Many European countries are traditional milk exporters, hence reliable. Low quality businesses don’t survive. Yet some European brands are not sold in their own countries, only targeting the Chinese market…This makes consumers suspicious of their quality.—Mr Zhao, imported milk buyer, Beijing, November 2020
China remains over 95 percent self-sufficient in wheat: domestic supply largely satisfies the demands of traditional Chinese diets. But demand for better quality food is rising, and imports are seen as higher quality.
Imported wheat is mostly used in China’s growing baked goods sector. Europe is seen as the cultural home of baked goods and its wheat is preferred by bakers.
The advantages of different wheats are largely about specific final products. For pasta, durum wheat from North America (Canada, US) is best. For bread, you want hard wheat from Europe, Australia and North America. For traditional Chinese food, domestic wheat is good enough. But Australian wheat is a potential competitor, as it is ideal for producing Asian products such as noodles, dumplings and steamed buns. Chinese consumers prefer the bright and clean appearance of the final products. For cakes and pastry, soft wheat from Australia and North America is best.—Mr Zhou, flour company founder, Ningxia, October 2020
The PRC depends heavily on imported barley; some 90 percent is shipped in. Until recently Australia dominated the market, but 2020’s anti-dumping duties will open the market to other suppliers: the US and Belt and Road partners; for malting, Canada and France. Beijing had been making moves toward diversifying barley sources for a number of years prior to recent bilateral friction; with domestic production struggling, opportunities exist for others.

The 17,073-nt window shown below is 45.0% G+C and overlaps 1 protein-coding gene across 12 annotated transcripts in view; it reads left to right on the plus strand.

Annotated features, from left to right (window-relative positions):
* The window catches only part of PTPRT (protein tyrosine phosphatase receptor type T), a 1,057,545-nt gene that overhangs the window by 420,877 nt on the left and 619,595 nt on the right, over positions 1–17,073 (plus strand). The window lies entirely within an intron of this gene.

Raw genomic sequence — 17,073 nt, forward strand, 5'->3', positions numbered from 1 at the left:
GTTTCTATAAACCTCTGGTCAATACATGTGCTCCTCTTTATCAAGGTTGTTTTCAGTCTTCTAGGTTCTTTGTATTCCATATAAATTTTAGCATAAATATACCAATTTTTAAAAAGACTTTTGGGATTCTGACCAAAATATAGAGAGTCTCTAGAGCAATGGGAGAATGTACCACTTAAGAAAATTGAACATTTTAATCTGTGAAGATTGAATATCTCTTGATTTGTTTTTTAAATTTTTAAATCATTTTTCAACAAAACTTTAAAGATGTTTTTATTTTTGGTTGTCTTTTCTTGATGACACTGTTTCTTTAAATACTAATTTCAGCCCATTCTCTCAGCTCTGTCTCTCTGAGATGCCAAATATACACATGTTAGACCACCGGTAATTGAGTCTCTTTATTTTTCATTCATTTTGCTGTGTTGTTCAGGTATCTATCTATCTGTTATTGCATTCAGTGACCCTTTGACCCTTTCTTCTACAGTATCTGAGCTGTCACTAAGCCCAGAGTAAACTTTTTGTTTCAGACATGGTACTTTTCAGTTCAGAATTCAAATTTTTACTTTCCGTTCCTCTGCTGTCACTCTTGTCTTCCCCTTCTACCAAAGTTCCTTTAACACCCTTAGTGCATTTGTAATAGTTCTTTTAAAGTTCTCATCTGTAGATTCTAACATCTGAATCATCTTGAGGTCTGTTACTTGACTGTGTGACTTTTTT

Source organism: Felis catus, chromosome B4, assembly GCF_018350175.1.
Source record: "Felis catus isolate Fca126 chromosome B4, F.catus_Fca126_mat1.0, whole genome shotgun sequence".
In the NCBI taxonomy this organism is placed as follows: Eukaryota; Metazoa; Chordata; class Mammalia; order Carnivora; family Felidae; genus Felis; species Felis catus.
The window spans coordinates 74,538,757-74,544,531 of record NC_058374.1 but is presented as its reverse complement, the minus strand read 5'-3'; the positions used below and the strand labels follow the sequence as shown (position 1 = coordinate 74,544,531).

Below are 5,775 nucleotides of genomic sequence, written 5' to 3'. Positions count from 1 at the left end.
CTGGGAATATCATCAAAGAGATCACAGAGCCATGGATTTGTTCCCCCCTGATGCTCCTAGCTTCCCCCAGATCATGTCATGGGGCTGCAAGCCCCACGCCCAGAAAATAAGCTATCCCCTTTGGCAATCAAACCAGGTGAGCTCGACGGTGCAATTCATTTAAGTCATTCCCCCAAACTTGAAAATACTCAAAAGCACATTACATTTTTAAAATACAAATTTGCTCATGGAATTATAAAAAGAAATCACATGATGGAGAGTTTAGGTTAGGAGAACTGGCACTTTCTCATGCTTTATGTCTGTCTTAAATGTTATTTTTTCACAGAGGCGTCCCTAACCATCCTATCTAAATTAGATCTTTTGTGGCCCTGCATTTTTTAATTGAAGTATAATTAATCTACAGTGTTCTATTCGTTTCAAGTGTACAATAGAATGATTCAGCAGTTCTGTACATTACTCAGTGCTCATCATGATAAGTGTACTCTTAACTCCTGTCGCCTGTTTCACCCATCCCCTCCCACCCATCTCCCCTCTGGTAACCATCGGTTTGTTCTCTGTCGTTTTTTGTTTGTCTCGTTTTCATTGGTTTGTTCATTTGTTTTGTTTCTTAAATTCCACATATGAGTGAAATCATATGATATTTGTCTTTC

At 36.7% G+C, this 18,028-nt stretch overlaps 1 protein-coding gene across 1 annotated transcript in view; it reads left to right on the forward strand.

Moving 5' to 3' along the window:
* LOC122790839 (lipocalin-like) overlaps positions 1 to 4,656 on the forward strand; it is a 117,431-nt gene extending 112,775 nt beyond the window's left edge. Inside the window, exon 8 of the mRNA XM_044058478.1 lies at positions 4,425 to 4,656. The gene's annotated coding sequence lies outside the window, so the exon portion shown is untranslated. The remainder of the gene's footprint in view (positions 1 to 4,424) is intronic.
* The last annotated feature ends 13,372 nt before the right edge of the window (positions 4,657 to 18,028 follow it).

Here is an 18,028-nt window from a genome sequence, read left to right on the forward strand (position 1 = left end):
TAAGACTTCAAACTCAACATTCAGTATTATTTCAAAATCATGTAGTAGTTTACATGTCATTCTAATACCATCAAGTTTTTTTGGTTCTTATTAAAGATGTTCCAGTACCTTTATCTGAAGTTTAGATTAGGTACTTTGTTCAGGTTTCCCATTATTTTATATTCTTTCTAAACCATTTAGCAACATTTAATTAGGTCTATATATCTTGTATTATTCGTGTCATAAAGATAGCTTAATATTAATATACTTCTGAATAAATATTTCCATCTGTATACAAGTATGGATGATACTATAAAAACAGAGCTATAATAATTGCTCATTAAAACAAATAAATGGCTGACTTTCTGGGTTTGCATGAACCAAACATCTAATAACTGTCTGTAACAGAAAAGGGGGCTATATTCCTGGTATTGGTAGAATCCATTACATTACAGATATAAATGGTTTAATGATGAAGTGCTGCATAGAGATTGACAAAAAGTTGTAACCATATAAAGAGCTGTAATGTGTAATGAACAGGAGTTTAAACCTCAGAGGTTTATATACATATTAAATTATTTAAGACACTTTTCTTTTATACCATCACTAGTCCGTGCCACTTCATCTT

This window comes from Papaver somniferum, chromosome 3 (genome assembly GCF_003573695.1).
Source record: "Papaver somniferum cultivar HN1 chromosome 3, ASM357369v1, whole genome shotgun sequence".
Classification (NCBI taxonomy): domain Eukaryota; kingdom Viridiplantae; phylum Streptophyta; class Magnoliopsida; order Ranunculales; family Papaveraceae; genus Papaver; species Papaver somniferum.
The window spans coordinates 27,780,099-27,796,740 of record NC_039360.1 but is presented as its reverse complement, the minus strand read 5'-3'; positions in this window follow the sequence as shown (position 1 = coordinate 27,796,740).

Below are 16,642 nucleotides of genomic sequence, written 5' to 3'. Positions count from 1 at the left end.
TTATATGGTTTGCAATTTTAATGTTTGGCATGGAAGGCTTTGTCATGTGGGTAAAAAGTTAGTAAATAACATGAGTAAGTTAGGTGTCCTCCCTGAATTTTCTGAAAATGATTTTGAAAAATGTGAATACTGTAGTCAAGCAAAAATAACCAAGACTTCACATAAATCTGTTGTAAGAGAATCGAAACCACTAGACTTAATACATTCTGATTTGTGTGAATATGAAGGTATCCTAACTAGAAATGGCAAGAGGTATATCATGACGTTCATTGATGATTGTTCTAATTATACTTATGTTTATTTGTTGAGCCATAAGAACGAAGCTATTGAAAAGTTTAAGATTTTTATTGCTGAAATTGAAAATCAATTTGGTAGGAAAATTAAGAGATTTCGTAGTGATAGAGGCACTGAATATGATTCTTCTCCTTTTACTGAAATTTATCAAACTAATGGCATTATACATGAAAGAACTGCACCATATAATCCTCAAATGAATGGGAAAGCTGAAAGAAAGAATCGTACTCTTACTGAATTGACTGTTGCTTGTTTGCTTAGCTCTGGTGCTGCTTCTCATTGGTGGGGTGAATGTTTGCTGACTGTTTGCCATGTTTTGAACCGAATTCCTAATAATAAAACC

Chinese buyers are maltsters (and livestock feed buyers) not the general public. They liked Australian barley for its price and quality but do not expect to encounter issues switching to barley from other countries and report little difference between Australian barley and other imported varieties. Buyers for the beer industry seek distinctive flavours and aromas, uniform appearance, high germination rate, ideal protein content and low ꞵ-glucens.
The quality of Australian barley is not as competitive as people think, almost at the same level as barley from other origins…Their advantages are low cost and large export volume.—anonymous craft beer business owner, Beijing, October 2020
Most wine is consumed at business meetings and consumers described it as a good alternative to hard liquor. French wine is seen as top of the market. Australian wine is regarded as value for money and a good ‘entry-level’ wine. Online influencers are playing a growing role in shaping Chinese wine tastes; a preference for wines with strong flavours is clear as they are considered to pair well with robust regional Chinese cuisines. Red wine is favoured over white.
Recent duties will see Australian wine become less competitive on price, potentially leaving the market open for other ‘new world’ wines. There may be opportunities for importing wine in bulk and bottling in free trade zones.
There are basically two types of imported wine: French and Australian. Due to lack of exposure, consumers know little of other wines…unless directly asked about wines from other countries, consumers will only ask for French or Australian.—Mr Tao, wholesaler at wine tasting event, Kunming, November 2020